¶ 10 Having delineated the rules of statutory construction, we turn next to the sections of the Illinois Vehicle Code (Code) that apply here. Section 11-501.1(d) requires the arresting officer to submit a Sworn Report to the Secretary, certifying that a test was requested and that the defendant either took the requested test and failed or refused to submit to testing. 625 ILCS 5/11-501.1(d) (West 2008). Once the Secretary receives the Sworn Report, his office must follow one of two courses of action prescribed in section 11-501.1(h) (625 ILCS 5/11-501.1(h) (West 2008)). Specifically, section 11-501.1(h) provides:

"Upon receipt of the sworn report from the law enforcement officer, the Secretary of State shall confirm the statutory summary suspension by mailing a notice of the effective date of the suspension to the person and the court of venue. The Secretary of State shall also mail notice of the effective date of the disqualification to the person. However, should the sworn report be defective by not containing sufficient information or be completed in error, the confirmation of the statutory summary suspension shall not be mailed to the person or entered to the record; instead, the sworn report shall be forwarded to the court of venue with a copy returned to the issuing agency identifying any defect." (Emphasis added.) 625 ILCS 5/11-501.1(h) (West 2008).

¶ 11 In addition to submitting the Sworn Report to the Secretary, the officer submitting the Sworn Report shall also give the defendant notice of the statutory summary suspension. 625 ILCS 5/11-501.1(f) (West 2008). The first sentence of section 11-501.1(f) explicitly requires a law enforcement officer to give "immediate notice" of a statutory summary suspension, but the next sentence creates an exception in cases like this, where the blood-alcohol concentration "is established by a subsequent analysis of blood or urine collected at the time of arrest." 625 ILCS 5/11-501.1(f) (West 2008). In that situation, the statute provides that the officer submitting the Sworn Report must either serve immediate notice of the statutory summary suspension on the defendant or send notice to the defendant via mail. 625 ILCS 5/11-501.1(f) (West 2008); People v. Jordan, 336 Ill. App. 3d 288, 291 (2003). "The statutory summary suspension and disqualification referred to in this Section shall take effect on the 46th day following the date the notice of the statutory summary suspension was given to the person." 625 ILCS 5/11-501.1(g) (West 2008).

¶ 12 Even though a defendant's driving privileges may be suspended in this manner for DUI, the defendant is not without recourse. That is, a defendant may petition to rescind the statutory summary suspension of his driving privileges. 625 ILCS 5/2-118.1(b) (West 2008).

¶ 13 In his petition for rescission, defendant argued that, under section 11-501.1(h), the Sworn Report is "defective," in that it fails to contain "sufficient information"; and therefore, the Secretary should have forwarded the Sworn Report to the trial court and should have sent a copy to the agency that issued it, rather than sending him a confirmation of the suspension. Specifically, defendant alleged that the Sworn Report is defective because it does not indicate how notice of the suspension was given to him. The scope of a hearing on a petition to rescind is limited to the following:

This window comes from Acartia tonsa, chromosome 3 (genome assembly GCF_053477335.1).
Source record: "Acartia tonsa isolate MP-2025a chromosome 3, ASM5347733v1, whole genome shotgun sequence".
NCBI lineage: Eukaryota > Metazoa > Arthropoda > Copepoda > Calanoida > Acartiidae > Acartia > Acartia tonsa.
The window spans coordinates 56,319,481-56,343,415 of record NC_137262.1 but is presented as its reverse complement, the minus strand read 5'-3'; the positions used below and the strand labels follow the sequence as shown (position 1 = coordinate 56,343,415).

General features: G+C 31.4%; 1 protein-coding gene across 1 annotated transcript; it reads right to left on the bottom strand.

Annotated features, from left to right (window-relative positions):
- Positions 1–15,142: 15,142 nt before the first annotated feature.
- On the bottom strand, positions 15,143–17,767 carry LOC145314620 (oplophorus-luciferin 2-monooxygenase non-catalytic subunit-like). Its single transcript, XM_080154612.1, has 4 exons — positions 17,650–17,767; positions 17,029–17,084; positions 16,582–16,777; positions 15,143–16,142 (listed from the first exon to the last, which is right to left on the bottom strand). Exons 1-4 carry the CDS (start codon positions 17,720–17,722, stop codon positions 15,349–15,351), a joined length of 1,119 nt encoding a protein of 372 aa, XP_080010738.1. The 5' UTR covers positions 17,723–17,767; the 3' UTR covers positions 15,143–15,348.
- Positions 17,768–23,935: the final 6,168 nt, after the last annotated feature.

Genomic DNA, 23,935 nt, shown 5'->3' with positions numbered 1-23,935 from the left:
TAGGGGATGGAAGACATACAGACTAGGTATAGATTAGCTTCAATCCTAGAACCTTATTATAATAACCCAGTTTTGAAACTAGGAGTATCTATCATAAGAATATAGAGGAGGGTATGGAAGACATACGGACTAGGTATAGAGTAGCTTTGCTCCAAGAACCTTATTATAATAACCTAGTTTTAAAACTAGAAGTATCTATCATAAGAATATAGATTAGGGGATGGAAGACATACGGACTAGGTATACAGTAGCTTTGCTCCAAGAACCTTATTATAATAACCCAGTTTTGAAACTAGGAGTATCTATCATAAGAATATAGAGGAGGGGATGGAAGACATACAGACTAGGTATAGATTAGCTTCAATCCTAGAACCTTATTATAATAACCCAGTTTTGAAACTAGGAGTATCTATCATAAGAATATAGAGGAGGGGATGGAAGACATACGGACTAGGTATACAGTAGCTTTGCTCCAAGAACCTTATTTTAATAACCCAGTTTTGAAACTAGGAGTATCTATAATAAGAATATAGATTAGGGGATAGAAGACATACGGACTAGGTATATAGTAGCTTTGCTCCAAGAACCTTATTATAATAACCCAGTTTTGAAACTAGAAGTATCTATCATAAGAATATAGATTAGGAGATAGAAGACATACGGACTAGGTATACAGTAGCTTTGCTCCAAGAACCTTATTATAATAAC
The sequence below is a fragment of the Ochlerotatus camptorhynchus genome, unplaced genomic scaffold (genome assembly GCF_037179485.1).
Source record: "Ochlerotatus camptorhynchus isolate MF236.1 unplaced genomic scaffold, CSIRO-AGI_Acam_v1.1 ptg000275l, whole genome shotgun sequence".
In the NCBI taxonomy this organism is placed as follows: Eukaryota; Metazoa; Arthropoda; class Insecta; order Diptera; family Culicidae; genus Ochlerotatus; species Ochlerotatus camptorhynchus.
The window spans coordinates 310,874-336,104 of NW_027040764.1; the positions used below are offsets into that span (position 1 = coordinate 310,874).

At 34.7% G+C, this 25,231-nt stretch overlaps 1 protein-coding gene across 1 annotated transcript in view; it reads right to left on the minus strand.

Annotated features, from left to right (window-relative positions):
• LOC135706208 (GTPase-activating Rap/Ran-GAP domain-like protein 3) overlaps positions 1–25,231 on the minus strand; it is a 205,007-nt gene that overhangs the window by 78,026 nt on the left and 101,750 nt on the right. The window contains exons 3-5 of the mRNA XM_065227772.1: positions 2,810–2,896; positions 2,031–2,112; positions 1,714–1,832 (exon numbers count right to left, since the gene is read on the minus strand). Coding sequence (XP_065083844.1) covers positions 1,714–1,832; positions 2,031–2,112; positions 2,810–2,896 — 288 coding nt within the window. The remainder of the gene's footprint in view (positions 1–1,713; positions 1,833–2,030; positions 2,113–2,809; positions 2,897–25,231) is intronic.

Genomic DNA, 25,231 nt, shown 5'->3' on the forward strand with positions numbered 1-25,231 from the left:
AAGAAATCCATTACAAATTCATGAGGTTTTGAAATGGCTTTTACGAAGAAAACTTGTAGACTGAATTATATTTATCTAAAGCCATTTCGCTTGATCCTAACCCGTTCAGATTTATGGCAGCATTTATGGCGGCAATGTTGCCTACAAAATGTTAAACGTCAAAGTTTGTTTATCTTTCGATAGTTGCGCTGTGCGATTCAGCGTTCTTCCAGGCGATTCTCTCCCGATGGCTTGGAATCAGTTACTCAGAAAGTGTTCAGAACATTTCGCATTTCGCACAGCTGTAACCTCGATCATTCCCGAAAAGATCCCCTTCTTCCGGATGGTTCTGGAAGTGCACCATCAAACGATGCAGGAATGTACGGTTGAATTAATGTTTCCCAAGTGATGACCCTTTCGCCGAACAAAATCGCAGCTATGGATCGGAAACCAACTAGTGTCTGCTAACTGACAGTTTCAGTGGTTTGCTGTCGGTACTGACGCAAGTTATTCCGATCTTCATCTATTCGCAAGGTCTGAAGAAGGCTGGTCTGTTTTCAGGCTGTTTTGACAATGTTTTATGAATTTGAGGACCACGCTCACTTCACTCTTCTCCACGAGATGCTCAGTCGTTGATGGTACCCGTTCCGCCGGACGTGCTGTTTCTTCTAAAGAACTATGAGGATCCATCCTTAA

"(1) whether the person was placed under arrest for driving under the influence; (2) whether the arresting officer had reasonable grounds to believe that the person was driving under the influence; (3) whether, after being advised by the arresting officer that the privilege to operate a motor vehicle would be suspended if the person refused to submit to blood-alcohol testing, the person refused to submit to such a test; and (4) whether, after being so advised, the person submitted to such testing and the test revealed a blood-alcohol concentration of .08 or greater." People v. Lent, 276 Ill. App. 3d 80, 81 (1995) (citing 625 ILCS 5/2-118.1(b) (West 1994)).

¶ 14 Exceptions to this list exist, and some of these exceptions concern defects in the officer's Sworn Report, but the manner in which notice of the suspension is served on the defendant is not one of the exceptions. See Lent, 276 Ill. App. 3d at 81-82 (the defendant was not entitled to a rescission of the statutory summary suspension of his driving privileges where a civilian employee of the police department, and not the arresting officer, served notice of the suspension on the defendant); see also Kalita v. White, 342 Ill. App. 3d 796, 806 (2003) (rescission under zero tolerance statute (625 ILCS 5/11-501.8 (West 2002)) was not warranted where, despite defect in manner of service, i.e., written notice of the suspension was handed to the defendant's mother, not the defendant, the defendant had actual knowledge of the suspension and, thus, was not deprived of a substantial right).

¶ 15 People v. Donnelly, 327 Ill. App. 3d 1101 (2002), illustrates that a missing notation regarding the manner in which notice of the suspension is served on the defendant is not one of the defects in an officer's Sworn Report that warrants rescinding a statutory summary suspension. In Donnelly, the Sworn Report "indicated that the defendant was served notice of [the] summary suspension on January 28, 2001," which happened to be the date that Donnelly was arrested. Donnelly, 327 Ill. App. 3d at 1103. However, the Sworn Report did not indicate whether Donnelly was given notice of the suspension personally or by mail. Donnelly, 327 Ill. App. 3d at 1103. Just as in this case, neither box on the preprinted Sworn Report was checked. Donnelly, 327 Ill. App. 3d at 1103. Donnelly petitioned to rescind the suspension on the ground that the Sworn Report was defective. Donnelly, 327 Ill. App. 3d at 1103. Specifically, Donnelly argued that the "[S]worn [R]eport was defective because it did not indicate the method of service." Donnelly, 327 Ill. App. 3d at 1103. At the hearing on the petition, the arresting officer testified that he served Donnelly with notice of the suspension on the date of the arrest. Donnelly, 327 Ill. App. 3d at 1103. The trial court denied the petition, and the appellate court affirmed the denial. Donnelly, 327 Ill. App. 3d at 1103-04. The appellate court determined that, because the Sworn Report indicated when Donnelly was given notice of the suspension, the Secretary had sufficient information from which it could suspend Donnelly's driving privileges. Donnelly, 327 Ill. App. 3d at 1104.